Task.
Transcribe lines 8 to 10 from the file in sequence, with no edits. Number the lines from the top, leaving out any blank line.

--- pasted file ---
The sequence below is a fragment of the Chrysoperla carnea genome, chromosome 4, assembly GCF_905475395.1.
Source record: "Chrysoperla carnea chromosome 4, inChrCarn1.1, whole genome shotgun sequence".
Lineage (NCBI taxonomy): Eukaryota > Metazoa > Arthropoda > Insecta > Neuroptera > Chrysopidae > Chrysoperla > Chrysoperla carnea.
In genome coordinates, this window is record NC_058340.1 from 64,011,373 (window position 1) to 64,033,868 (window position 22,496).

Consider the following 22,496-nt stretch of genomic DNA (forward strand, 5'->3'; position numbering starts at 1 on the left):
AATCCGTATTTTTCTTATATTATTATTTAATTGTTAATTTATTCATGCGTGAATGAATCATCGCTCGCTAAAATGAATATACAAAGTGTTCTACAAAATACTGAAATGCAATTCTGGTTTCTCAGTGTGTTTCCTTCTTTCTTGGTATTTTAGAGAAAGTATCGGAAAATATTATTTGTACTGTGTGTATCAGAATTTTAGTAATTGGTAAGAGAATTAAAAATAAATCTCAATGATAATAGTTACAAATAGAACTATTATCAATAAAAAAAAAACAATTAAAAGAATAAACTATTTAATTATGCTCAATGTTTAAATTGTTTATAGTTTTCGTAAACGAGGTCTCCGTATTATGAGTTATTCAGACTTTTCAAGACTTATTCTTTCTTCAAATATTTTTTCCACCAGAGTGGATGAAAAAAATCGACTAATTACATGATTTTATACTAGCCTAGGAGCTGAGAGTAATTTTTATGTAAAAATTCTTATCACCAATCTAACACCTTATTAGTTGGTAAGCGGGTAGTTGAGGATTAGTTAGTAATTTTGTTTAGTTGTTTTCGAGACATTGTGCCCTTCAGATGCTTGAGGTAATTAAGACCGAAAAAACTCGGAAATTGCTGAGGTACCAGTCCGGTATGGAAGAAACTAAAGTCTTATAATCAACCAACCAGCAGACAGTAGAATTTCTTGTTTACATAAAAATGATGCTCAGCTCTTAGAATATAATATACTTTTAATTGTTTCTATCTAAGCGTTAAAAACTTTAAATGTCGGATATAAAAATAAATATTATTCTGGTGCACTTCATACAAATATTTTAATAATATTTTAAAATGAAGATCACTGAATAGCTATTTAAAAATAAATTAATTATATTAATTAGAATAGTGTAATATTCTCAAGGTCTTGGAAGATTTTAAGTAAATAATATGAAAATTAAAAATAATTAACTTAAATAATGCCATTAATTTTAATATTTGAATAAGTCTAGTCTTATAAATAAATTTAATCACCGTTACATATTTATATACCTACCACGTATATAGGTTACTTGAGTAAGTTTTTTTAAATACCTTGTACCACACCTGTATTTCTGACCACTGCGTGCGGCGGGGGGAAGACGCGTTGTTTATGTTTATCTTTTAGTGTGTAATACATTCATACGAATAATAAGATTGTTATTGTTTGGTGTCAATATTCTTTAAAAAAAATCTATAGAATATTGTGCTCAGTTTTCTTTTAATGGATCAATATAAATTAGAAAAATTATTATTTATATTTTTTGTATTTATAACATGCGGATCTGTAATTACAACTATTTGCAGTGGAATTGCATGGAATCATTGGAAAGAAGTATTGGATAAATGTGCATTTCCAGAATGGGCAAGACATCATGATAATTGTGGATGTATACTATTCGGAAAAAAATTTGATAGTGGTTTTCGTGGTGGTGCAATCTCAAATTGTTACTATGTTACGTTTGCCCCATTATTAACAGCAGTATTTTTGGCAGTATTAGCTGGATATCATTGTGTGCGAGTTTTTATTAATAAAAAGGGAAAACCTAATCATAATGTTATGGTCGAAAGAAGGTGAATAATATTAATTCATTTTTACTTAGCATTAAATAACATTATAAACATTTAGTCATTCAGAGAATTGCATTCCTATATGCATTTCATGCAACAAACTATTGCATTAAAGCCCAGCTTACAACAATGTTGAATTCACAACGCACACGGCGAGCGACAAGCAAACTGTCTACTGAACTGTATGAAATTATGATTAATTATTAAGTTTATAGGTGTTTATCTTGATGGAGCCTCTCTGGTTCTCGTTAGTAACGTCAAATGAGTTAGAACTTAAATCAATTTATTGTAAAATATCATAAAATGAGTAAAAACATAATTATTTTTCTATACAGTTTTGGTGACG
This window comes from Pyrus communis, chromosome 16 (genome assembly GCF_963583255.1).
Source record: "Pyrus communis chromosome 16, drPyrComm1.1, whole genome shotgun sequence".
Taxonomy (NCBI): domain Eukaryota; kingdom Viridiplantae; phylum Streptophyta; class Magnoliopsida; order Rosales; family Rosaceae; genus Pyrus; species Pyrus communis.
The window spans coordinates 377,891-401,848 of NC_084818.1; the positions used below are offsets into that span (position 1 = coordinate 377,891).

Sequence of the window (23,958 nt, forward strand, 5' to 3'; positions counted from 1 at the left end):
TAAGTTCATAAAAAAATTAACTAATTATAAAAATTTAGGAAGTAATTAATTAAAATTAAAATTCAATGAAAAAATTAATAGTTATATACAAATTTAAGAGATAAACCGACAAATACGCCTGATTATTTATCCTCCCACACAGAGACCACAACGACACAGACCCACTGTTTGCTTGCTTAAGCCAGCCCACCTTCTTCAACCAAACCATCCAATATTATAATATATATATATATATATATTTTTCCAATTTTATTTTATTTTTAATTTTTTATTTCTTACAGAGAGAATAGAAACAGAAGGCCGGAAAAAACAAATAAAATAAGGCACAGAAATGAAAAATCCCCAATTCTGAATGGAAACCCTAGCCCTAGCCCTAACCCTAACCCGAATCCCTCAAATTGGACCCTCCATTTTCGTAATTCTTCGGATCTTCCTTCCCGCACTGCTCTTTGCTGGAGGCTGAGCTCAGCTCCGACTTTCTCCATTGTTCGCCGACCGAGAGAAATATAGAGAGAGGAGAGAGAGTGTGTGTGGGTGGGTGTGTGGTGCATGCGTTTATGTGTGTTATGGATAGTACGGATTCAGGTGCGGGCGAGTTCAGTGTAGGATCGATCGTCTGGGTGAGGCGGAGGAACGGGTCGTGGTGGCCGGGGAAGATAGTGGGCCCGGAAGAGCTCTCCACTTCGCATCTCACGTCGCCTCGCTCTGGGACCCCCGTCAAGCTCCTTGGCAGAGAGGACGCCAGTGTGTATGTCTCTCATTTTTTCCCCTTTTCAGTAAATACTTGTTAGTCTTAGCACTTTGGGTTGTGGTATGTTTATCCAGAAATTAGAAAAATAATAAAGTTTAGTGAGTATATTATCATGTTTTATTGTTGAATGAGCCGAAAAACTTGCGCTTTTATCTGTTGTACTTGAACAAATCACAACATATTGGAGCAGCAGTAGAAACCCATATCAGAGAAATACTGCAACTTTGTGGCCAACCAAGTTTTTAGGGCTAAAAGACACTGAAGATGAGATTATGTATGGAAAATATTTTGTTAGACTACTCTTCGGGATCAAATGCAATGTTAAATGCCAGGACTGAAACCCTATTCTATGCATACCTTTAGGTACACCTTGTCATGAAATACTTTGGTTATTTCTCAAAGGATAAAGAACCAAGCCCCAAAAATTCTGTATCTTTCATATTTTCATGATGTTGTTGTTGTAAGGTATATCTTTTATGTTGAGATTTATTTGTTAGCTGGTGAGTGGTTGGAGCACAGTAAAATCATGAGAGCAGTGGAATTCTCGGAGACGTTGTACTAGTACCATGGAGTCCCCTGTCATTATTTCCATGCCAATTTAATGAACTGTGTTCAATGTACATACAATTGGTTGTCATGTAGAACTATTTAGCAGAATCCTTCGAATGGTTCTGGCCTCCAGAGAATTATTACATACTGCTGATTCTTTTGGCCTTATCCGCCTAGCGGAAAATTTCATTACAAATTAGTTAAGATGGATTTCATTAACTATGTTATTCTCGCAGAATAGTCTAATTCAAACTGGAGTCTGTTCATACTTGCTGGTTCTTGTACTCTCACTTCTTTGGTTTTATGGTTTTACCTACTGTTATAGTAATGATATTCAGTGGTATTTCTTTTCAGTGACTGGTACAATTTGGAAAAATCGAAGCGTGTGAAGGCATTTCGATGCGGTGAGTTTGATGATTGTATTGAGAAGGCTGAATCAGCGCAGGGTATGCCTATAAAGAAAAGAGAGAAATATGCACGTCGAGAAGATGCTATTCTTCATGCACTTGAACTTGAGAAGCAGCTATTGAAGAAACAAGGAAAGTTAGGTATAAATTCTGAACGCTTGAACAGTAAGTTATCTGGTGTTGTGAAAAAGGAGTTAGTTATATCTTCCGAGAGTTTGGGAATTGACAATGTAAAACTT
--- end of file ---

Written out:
Source record: "Pyrus communis chromosome 16, drPyrComm1.1, whole genome shotgun sequence".
Taxonomy (NCBI): domain Eukaryota; kingdom Viridiplantae; phylum Streptophyta; class Magnoliopsida; order Rosales; family Rosaceae; genus Pyrus; species Pyrus communis.
The window spans coordinates 377,891-401,848 of NC_084818.1; the positions used below are offsets into that span (position 1 = coordinate 377,891).